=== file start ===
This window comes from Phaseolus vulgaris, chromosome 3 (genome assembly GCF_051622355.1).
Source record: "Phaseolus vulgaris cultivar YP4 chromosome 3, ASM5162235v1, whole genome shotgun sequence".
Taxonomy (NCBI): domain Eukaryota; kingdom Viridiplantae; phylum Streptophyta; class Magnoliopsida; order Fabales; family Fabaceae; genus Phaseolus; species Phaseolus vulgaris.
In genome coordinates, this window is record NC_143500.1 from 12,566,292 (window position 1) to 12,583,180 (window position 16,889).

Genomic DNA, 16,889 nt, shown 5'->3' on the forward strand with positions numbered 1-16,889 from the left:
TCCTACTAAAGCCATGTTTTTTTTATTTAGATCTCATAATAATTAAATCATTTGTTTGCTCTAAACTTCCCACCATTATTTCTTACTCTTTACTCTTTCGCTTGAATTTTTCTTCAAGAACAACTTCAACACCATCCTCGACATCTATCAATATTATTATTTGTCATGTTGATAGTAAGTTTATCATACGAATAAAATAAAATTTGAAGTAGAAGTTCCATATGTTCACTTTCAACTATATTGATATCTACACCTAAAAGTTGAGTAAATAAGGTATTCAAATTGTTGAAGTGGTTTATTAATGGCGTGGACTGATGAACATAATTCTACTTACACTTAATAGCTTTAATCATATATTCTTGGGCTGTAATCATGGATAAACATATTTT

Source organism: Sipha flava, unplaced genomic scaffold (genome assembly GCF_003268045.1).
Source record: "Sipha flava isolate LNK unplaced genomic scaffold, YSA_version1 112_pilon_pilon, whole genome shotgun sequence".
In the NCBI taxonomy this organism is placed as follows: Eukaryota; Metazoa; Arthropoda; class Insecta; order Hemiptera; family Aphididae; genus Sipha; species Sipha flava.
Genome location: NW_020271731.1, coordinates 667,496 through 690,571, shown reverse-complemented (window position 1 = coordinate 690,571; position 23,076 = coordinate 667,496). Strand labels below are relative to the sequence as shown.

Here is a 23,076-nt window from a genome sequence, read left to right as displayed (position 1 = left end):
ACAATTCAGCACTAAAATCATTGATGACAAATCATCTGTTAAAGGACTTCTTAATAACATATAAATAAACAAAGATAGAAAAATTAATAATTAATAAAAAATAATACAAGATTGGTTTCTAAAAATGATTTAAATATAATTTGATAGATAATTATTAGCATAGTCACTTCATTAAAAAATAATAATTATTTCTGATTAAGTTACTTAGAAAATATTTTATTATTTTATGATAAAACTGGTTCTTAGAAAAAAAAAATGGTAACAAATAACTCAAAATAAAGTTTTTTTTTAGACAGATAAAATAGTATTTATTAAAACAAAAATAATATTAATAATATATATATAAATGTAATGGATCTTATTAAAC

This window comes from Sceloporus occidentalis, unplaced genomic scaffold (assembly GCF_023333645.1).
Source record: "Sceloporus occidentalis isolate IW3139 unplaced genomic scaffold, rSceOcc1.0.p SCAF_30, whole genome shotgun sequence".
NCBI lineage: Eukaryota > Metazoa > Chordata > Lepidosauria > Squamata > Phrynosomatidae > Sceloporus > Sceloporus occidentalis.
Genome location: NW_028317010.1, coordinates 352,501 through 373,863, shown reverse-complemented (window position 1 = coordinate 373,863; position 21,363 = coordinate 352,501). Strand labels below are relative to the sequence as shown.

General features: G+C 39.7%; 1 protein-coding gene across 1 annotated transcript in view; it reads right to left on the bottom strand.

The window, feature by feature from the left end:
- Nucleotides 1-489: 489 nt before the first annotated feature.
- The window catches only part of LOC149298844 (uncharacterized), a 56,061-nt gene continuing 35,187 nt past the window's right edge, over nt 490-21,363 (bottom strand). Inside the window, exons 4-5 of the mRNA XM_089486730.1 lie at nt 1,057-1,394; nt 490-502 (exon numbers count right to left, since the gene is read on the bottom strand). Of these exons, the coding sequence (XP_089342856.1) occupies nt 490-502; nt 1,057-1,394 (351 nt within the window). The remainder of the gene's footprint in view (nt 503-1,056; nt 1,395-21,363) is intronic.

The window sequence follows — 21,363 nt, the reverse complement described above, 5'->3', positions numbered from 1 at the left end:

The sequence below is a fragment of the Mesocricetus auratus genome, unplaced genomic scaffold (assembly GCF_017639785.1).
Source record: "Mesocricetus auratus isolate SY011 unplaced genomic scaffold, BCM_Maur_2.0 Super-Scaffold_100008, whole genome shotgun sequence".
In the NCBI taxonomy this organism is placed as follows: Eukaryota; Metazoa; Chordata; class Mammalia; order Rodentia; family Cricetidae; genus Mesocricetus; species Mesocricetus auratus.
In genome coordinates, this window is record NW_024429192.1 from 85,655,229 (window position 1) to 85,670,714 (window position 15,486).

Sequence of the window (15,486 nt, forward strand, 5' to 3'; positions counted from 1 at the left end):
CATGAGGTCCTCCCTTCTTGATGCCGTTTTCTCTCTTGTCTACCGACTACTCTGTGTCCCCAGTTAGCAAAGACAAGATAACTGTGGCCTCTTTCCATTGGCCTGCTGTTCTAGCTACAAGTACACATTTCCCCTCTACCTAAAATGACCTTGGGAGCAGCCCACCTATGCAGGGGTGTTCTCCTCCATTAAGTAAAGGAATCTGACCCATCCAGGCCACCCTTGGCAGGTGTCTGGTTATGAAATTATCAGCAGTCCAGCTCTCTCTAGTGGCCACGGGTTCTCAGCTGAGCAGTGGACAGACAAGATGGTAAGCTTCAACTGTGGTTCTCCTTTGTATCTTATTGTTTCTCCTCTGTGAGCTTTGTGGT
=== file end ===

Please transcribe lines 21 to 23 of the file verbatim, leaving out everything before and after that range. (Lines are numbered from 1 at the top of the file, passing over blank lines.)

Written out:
The window sequence follows — 21,363 nt, the reverse complement described above, 5'->3', positions numbered from 1 at the left end:

The sequence below is a fragment of the Mesocricetus auratus genome, unplaced genomic scaffold (assembly GCF_017639785.1).
Source record: "Mesocricetus auratus isolate SY011 unplaced genomic scaffold, BCM_Maur_2.0 Super-Scaffold_100008, whole genome shotgun sequence".